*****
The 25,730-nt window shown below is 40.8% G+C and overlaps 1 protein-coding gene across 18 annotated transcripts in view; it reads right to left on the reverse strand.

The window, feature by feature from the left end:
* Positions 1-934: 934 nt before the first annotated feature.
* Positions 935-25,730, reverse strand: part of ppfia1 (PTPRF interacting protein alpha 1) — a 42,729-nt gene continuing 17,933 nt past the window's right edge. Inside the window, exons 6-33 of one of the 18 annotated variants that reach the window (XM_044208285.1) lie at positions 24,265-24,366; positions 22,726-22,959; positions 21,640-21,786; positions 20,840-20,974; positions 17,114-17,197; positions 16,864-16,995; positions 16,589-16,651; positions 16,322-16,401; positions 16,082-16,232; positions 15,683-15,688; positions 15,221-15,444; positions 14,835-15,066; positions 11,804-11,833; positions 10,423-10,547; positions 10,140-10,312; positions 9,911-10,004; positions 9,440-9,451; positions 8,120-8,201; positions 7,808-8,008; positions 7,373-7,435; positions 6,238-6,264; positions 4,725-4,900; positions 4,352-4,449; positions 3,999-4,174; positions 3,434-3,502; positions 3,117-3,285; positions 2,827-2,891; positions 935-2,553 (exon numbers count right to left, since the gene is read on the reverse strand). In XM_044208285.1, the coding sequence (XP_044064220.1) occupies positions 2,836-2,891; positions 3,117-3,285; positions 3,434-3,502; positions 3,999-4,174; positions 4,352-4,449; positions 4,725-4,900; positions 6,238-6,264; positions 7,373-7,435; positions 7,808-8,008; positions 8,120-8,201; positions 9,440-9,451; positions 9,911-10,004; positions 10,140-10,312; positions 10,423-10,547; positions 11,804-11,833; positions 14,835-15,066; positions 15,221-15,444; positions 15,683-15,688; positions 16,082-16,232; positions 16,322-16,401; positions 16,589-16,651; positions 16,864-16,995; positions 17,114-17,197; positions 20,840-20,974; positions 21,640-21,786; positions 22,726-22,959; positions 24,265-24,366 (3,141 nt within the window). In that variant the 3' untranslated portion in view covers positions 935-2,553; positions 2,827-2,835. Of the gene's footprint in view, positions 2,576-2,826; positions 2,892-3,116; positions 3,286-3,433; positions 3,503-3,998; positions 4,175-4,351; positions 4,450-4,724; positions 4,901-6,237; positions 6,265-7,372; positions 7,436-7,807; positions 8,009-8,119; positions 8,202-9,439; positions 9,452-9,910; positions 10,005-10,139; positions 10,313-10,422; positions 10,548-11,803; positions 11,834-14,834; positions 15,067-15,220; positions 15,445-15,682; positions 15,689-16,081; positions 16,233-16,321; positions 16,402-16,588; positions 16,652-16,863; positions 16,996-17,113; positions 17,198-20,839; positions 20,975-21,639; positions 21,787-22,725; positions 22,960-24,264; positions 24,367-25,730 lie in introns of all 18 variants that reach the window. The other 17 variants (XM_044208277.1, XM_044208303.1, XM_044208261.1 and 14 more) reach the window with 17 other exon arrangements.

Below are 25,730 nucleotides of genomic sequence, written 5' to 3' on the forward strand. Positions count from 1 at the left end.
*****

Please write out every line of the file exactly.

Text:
The 25,730-nt window shown below is 40.8% G+C and overlaps 1 protein-coding gene across 18 annotated transcripts in view; it reads right to left on the reverse strand.

The window, feature by feature from the left end:
* Positions 1-934: 934 nt before the first annotated feature.
* Positions 935-25,730, reverse strand: part of ppfia1 (PTPRF interacting protein alpha 1) — a 42,729-nt gene continuing 17,933 nt past the window's right edge. Inside the window, exons 6-33 of one of the 18 annotated variants that reach the window (XM_044208285.1) lie at positions 24,265-24,366; positions 22,726-22,959; positions 21,640-21,786; positions 20,840-20,974; positions 17,114-17,197; positions 16,864-16,995; positions 16,589-16,651; positions 16,322-16,401; positions 16,082-16,232; positions 15,683-15,688; positions 15,221-15,444; positions 14,835-15,066; positions 11,804-11,833; positions 10,423-10,547; positions 10,140-10,312; positions 9,911-10,004; positions 9,440-9,451; positions 8,120-8,201; positions 7,808-8,008; positions 7,373-7,435; positions 6,238-6,264; positions 4,725-4,900; positions 4,352-4,449; positions 3,999-4,174; positions 3,434-3,502; positions 3,117-3,285; positions 2,827-2,891; positions 935-2,553 (exon numbers count right to left, since the gene is read on the reverse strand). In XM_044208285.1, the coding sequence (XP_044064220.1) occupies positions 2,836-2,891; positions 3,117-3,285; positions 3,434-3,502; positions 3,999-4,174; positions 4,352-4,449; positions 4,725-4,900; positions 6,238-6,264; positions 7,373-7,435; positions 7,808-8,008; positions 8,120-8,201; positions 9,440-9,451; positions 9,911-10,004; positions 10,140-10,312; positions 10,423-10,547; positions 11,804-11,833; positions 14,835-15,066; positions 15,221-15,444; positions 15,683-15,688; positions 16,082-16,232; positions 16,322-16,401; positions 16,589-16,651; positions 16,864-16,995; positions 17,114-17,197; positions 20,840-20,974; positions 21,640-21,786; positions 22,726-22,959; positions 24,265-24,366 (3,141 nt within the window). In that variant the 3' untranslated portion in view covers positions 935-2,553; positions 2,827-2,835. Of the gene's footprint in view, positions 2,576-2,826; positions 2,892-3,116; positions 3,286-3,433; positions 3,503-3,998; positions 4,175-4,351; positions 4,450-4,724; positions 4,901-6,237; positions 6,265-7,372; positions 7,436-7,807; positions 8,009-8,119; positions 8,202-9,439; positions 9,452-9,910; positions 10,005-10,139; positions 10,313-10,422; positions 10,548-11,803; positions 11,834-14,834; positions 15,067-15,220; positions 15,445-15,682; positions 15,689-16,081; positions 16,233-16,321; positions 16,402-16,588; positions 16,652-16,863; positions 16,996-17,113; positions 17,198-20,839; positions 20,975-21,639; positions 21,787-22,725; positions 22,960-24,264; positions 24,367-25,730 lie in introns of all 18 variants that reach the window. The other 17 variants (XM_044208277.1, XM_044208303.1, XM_044208261.1 and 14 more) reach the window with 17 other exon arrangements.

Below are 25,730 nucleotides of genomic sequence, written 5' to 3' on the forward strand. Positions count from 1 at the left end.